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The jacket of the future is here, and it’s made out of graphene

For just $695, you can get a taste of the jacket of the future from Vollebak.

The jacket of the future is here, and it’s made out of graphene
[Photo: Graham Pollack]

London-based adventure-wear maker Vollebak is known for technical innovation. Its latest accomplishment: creating a jacket out of the so-called “miracle material” graphene. This thin, strong, and versatile form of graphite can conduct heat and electricity–properties that could revolutionize everything from aerospace to medicine. “Graphene remains extremely difficult to work with, incredibly expensive to produce, and very hard to make in large quantities,” Vollebak cofounder Steve Tidball says. “Even two years ago this jacket would have been impossible to make.”

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Full Mineral Jacket

Vollebak worked with a team of outside scientists to turn raw graphite into stacks of graphene that were blended with polyurethane to create a membrane. That was then bonded to nylon to form the jacket’s two-sided material. The company laser-cut the reversible panels and glued them together to use as much of the costly fabric as possible.

Magical Properties

Thanks to its hexagonal molecular structure, graphene can conduct heat in unusual ways. Vollebak says the jacket will pull heat from your body to equalize your temperature and work like a radiator, storing warmth from other sources. The material halts bacteria buildup and disperses humidity.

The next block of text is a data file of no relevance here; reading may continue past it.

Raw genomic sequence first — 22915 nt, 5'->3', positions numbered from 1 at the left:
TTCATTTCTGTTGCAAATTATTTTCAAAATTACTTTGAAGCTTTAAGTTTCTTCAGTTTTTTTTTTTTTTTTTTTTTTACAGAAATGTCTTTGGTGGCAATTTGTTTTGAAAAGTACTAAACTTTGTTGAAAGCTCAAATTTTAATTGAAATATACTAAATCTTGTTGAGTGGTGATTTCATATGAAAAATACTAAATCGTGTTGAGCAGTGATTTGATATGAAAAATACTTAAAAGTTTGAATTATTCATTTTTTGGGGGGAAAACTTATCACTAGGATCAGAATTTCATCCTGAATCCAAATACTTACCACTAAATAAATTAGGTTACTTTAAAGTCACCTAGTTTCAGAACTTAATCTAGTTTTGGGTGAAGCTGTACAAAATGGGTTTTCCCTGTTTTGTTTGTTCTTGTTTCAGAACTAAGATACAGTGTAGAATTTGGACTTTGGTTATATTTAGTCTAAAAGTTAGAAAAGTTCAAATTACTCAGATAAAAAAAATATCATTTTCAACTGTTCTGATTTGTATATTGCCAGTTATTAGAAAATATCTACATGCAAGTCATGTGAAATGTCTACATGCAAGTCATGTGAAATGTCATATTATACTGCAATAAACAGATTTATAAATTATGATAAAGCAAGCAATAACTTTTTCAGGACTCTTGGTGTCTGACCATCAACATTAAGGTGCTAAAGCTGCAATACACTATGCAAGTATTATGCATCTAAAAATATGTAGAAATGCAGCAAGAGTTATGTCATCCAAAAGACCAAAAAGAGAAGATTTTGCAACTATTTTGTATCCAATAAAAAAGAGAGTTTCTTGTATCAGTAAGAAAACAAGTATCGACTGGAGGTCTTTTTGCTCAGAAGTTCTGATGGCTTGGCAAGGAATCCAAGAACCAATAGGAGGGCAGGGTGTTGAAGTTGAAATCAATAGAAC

A Wearable Charging Station

The jacket, which Vollebak considers a prototype, plays down graphene’s natural ability to conduct electricity, but Vollebak hopes tinkerers will find ways to rework it to, for example, charge a phone simply by placing it in the pocket. The company wants to someday release a souped-up version of the jacket.

Other Graphene Fueled Innovations

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About the author

Jesus Diaz founded the new Sploid for Gawker Media after seven years working at Gizmodo, where he helmed the lost-in-a-bar iPhone 4 story. He's a creative director, screenwriter, and producer at The Magic Sauce and a contributing writer at Fast Company.

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